Les Miles Makes Changes to Coaching Staff
LAWRENCE, Kan. – Kansas Football head coach Les Miles today announced that offensive coordinator Les Koenning has been relieved of his duties effective immediately, and Brent Dearmon has been promoted to fill the role.
“I would like to thank Coach Koenning for his contributions to Kansas Football,” said Miles. “This was a difficult decision, but it is in the best interest of our football program both now and in the future. There is still a lot of football left to play this season and I want to put our players in the best position to be successful, which is why I am making the change now.”
“Brent is one of the brightest individuals I have encountered in all of my years coaching. His experience as a record-setting coach and quarterback at the collegiate level will benefit our offense immediately. I believe our players will be naturally drawn to Brent’s leadership and coaching ability. I have the utmost trust in his ability to lead young men and this move puts our players in the best position to be successful moving forward.”
Dearmon joined the staff at KU after a one-year head coaching stint at Bethel University (Tennessee) where he produced the nation’s highest-scoring offense at any level in 2018.
“I am humbled and grateful to Coach Miles for giving me this opportunity to be the offensive coordinator at the University of Kansas,” said Dearmon. “I am excited to get to work right away with the staff and players, and invest in their future both on and off the field. There are a lot of talented young men on this team and it’s up to us as an offensive staff to have them prepared each and every week, and that will be our number one priority.”
In his one season as head coach of his alma mater, Bethel University, Dearmon guided the Wildcats to its best season in school history. BU posted a 10-0 regular season mark and a No. 3 ranking, while averaging 540.3 yards and a nation’s-best 55.0 points per game, the highest scoring offense not just in NAIA, but in all of college football.
Prior to his time at Bethel, Dearmon spent three seasons as the offensive coordinator at Division II Arkansas Tech and two seasons as an analyst on Gus Malzahn’s staff at Auburn.
In his first year at Arkansas Tech, the Wonder Boys produced the biggest offensive turnaround in college football, including a 360% increase in rushing yards from the previous season. Tech’s offense was the second-rated offense in the Great American Conference (GAC), racking up 36.5 points and 458.8 yards per game. During the 2017 season at Tech, Dearmon’s offense averaged 40 points per game which was tops in the GAC.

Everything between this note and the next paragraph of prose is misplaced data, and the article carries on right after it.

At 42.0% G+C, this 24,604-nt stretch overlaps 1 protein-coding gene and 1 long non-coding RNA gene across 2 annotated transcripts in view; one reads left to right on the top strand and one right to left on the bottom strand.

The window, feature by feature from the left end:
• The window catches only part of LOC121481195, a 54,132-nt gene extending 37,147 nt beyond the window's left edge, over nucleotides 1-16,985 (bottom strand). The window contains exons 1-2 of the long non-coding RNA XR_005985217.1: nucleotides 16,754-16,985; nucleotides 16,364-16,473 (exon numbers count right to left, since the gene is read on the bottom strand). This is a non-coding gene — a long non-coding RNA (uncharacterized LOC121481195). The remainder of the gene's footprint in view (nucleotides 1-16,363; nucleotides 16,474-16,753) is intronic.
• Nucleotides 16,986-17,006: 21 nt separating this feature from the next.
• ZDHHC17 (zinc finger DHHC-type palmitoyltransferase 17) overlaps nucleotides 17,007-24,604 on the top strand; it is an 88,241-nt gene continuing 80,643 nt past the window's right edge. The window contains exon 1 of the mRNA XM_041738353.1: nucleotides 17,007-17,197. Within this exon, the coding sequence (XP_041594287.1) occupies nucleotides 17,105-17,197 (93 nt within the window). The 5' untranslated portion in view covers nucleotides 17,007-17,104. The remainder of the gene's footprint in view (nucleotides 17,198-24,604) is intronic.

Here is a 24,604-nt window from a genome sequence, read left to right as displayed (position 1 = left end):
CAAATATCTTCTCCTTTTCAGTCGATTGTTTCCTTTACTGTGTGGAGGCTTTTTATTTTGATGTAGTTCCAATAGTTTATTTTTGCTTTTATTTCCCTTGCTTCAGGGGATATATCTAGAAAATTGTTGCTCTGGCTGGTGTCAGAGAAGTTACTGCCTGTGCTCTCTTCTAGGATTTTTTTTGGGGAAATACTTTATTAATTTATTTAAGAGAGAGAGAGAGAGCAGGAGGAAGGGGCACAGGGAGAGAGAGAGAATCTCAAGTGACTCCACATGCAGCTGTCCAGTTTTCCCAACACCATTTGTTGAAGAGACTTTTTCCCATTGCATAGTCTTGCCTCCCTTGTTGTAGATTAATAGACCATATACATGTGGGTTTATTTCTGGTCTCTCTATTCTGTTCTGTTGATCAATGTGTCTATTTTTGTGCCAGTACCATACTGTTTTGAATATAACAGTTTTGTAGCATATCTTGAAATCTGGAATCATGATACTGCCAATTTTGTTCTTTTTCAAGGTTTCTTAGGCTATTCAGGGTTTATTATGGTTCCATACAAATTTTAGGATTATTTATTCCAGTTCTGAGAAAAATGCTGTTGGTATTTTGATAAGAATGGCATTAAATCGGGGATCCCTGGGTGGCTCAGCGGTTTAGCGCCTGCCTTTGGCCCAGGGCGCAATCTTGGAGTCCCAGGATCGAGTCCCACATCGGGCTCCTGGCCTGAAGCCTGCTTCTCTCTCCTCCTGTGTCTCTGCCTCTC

Dearmon had a quarterback named to the all-conference team in each of his three seasons at Arkansas Tech. While directing the offense at Tech, they ranked in the top four in the league in rushing offense and several other offensive categories. In 2017, Dearmon’s mentored quarterback, Ty Reasnor, was named a DII Academic All-American.
Dearmon spent the 2013 season as a running backs analyst and the 2014 season as a wide receivers analyst at Auburn University. While Dearmon was at Auburn, the Tigers posted a combined 20-7 record, including an 11-5 mark in SEC play. The 2013 Tigers captured the SEC title en route to an appearance in the BCS National Championship Game.
Dearmon began his coaching career at Bethel in 2007, where he served as a student assistant coaching the defensive backs as the Cats posted an 11-2 record.
After his student assistant stint at Bethel, Dearmon spent three seasons as the offensive coordinator at Vigor High School in Prichard, Alabama, before taking the reins of the program at B.C. Rain High School for two seasons. Dearmon won a state championship at Vigor in 2008 as his offense averaged 36.0 points per game.
A four-year starter at Bethel, Dearmon re-wrote the school’s record book while leading the Wildcats to the school’s first conference title, first playoff appearance and first playoff victory. He remains the school’s career and single-season record-holder in passing yards (7,045) and touchdowns (77). He spent time after college playing quarterback in the arena and indoor football leagues.